The SSEi is unlike any other car I have driven recently. As soon as you turn the key, you hear a barely muffled roar from the exhaust. You are immediately aware that your right foot controls an engine with the pent-up energy of a caged lion.

Stepping hard on the accelerator, however, does not cause the tires to squeal. You don't feel neck-snapping acceleration or anything like it - and that's where the Bonneville SSEi fools you.

When you look down at the speedometer, you suddenly realize you are traveling fast enough to be not just ticketed, but probably jailed; in other words, power is delivered with ultimate finesse and refinement.

The SSEi comes with a 3.8-liter, V-6 that develops 205 horsepower, up from the 170 horsepower available in standard Bonnevilles. The supercharger enables the engine to develop more power at lower speeds.

Pontiac claims the SSEi can go from 0 to 60 mph in 8.7 seconds, though several magazines came up with different figures. Car And Driver tested a Bonneville in this month's issue and reported a 0-to-60-mph time of 7.5 seconds. However, in a similar test, Road & Track in November came up with a 0-to-60-mph time of 9.0 seconds.

In any case, that's impressive performance for a six-cylinder car that weighs nearly 3,700 pounds. Many V-8-powered sedans that weigh less can't outrun the SSEi. It is EPA-rated at 16 miles per gallon city, and 25 on the highway.

The Bonneville is a front-wheel-drive car, but it exhibits no torque steer, a trait of many high-powered front-wheel-drive cars. Torque steer is a slight pulling to the left or right when the car is accelerating.

You have no choice of transmissions in the SSEi. It comes one way: with GM's ultra-smooth shifting computer-controlled four-speed automatic.


The SSEi is clearly the best-handling sedan Pontiac has ever built.

The SSEi will carve up curves, stop, turn and erase bumps from the pavement with as much vigor as most imports.

The suspension is independent front and rear. The SSEi is not as stiff-riding as many other sports sedans, yet it is not bouncy over big bumps. It delivers a smooth, comfortable ride when driven normally. But the car is most rewarding when pushed hard.

A traction control system built into the drivetrain ensures that the front tires maintain maximum grip under full acceleration, regardless of the road condition.

The four-wheel disc brakes are equipped with the latest anti-lock system. They work well but could be given a little more stopping power.

The SSEi is equipped with an electronic variable-effort steering system, which may take a little extra muscle to operate in cold weather. I tested the SSEi in 30-degree temperatures in Detroit, where slow sharp turns in parking lots required a Hulk Hogan-like determination to execute.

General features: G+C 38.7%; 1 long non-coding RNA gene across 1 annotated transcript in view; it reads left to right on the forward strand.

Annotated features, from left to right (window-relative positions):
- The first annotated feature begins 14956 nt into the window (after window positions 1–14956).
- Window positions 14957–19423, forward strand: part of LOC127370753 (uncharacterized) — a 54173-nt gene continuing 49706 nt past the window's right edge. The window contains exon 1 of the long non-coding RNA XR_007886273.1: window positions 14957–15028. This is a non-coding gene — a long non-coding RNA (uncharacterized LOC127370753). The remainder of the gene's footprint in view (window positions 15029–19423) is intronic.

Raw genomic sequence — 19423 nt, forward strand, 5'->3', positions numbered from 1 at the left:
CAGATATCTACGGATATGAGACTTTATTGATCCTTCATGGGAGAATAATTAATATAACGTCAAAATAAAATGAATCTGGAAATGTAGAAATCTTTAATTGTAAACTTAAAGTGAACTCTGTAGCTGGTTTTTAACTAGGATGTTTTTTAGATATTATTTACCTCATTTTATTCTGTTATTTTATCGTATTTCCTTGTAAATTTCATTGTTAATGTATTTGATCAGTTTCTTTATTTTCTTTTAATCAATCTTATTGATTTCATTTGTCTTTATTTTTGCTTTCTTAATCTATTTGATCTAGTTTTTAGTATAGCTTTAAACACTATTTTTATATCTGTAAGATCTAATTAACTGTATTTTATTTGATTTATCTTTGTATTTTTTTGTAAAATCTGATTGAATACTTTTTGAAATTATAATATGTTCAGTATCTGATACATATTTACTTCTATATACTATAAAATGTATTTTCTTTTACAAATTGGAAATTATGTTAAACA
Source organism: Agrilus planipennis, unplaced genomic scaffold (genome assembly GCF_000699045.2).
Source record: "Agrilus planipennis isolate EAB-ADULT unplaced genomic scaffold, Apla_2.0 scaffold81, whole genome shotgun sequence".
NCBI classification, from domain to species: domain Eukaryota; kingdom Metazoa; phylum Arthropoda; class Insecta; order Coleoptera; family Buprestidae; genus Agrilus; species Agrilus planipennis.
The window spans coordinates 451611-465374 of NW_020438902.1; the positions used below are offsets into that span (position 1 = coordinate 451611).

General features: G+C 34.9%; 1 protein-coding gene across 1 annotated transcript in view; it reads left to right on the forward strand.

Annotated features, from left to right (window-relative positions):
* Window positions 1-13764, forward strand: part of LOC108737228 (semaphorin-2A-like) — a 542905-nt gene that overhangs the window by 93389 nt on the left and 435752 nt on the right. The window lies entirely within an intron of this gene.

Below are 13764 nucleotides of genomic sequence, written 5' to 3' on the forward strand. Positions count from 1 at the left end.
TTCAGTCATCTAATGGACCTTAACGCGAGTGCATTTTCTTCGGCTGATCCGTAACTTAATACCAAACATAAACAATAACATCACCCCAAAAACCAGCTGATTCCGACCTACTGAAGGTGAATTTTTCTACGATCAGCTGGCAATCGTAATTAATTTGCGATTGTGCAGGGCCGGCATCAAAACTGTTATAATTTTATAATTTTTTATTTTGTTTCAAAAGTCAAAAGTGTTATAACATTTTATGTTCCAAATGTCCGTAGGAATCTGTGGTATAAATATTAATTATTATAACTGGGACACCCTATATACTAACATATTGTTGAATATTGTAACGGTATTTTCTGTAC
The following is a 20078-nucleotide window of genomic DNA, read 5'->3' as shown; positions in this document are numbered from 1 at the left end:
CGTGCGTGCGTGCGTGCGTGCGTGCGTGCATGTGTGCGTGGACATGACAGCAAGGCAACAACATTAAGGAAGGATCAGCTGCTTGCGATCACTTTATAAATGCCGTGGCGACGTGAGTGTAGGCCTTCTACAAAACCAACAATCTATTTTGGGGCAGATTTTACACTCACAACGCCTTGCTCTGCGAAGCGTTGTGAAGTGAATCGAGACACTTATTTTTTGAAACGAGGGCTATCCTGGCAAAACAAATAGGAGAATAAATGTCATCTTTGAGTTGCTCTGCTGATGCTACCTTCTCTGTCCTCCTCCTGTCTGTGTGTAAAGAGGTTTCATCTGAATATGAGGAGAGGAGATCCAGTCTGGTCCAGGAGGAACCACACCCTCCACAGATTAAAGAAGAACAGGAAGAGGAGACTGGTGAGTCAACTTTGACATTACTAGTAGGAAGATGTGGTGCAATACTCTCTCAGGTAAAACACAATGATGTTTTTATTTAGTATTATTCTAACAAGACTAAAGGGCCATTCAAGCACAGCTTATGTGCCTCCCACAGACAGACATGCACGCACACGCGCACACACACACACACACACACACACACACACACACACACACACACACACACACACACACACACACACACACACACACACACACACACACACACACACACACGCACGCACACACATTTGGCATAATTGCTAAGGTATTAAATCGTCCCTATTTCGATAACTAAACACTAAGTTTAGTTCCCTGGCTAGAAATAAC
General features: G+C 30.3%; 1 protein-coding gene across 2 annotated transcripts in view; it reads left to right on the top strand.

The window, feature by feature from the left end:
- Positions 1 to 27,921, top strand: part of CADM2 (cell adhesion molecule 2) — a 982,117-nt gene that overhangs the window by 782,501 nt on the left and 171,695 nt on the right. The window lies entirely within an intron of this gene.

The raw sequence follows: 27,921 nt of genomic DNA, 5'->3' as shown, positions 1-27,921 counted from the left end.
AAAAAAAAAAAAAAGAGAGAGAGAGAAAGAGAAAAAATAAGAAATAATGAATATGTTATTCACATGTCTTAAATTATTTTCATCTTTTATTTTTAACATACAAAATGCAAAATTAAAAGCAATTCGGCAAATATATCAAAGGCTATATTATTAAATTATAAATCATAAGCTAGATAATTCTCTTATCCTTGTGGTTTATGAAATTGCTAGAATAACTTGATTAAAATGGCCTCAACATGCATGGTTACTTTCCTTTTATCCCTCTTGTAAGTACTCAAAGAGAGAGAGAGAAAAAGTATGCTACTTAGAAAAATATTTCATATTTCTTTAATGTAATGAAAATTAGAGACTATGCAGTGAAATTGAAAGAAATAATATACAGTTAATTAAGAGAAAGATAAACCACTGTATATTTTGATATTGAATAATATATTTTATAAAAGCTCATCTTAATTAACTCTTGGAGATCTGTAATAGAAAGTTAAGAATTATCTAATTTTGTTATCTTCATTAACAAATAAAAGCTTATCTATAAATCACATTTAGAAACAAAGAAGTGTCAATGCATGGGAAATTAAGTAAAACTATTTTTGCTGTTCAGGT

The SSEi is every bit as interesting on the inside as on the outside.

For instance, the dash appears to have taken some of its cues from a jet fighter's cockpit. The instrument lights are red, and the analog gauges are large, round and easy to read.

There's also a dash-mounted electronic compass.

The SSEi features what Pontiac calls the HUD, or Heads Up Display. This device projects the vehicle's speed onto the lower left portion of the windshield directly in front of the driver. The small numbers can be adjusted for brightness or turned off. HUD allows drivers to monitor their speed without taking their eyes off the road.

Only one option was installed on the test car: $779 leather bucket seats. The comfortable and supportive seats are the best in any GM car, excluding the $60,000 Cadillac Allante.

The interior does have a flaw, however: the confusing array of console-mounted buttons that control the electrically adjustable seats. There are nine buttons - arranged in three rows. There must be a simpler way. Looking at row upon row of seat adjustments is confusing.

Other controls, for the windshield wipers, cruise control and headlights, are standard-issue GM components that work well and are easy to use.

Visibility is good, front and rear, although the rear headrests do protrude slightly into the line of sight.

Five passengers and a load of cargo fit into the SSEi. The trunk has a net on the outer edge that holds small parcels in place, a nice touch.

The SSEi comes with driver-and passenger-side air bags.

Limited production, along with high performance and powerful styling, are some of the ingredients of a classic. For 1992, Pontiac is on track to build about 107,000 Bonnevilles, according to general manager John Middlebrook. The SSEi will account for about 8,700 of those.


Car classic bonneville

Top 7 Classic Pontiac Muscle Cars

Classic Pontiac Muscle Cars

Pontiac is one of the iconic muscle car brands with excellent products to back its reputation. Though other brands had made efforts to overshadow it in the industry, the brand was still a class muscle car manufacturer to always remember in the industry. It is also important to mention that GM has ended the division in 2010.

Although there have been muscle cars around before the release of the GTO in 1964, Pontiac was still a famous manufacturer of muscle cars. Other than the GTO, Pontiac has released several classic muscles car.

This article looks into the top 7 classic Pontiac muscle cars:

  • 1. Pontiac Bonneville
  • 2. Pontiac Catalina 421 “Swiss Cheese”
  • 3. Pontiac GTO
  • 4. Pontiac Banshee I
  • 5. Pontiac Catalina 2+2
  • 6. Pontiac GTO Judge
  • 7. Pontiac Firebird 400

7Pontiac Firebird 400

Top 7 Classic Pontiac Muscle Cars: Firebird 400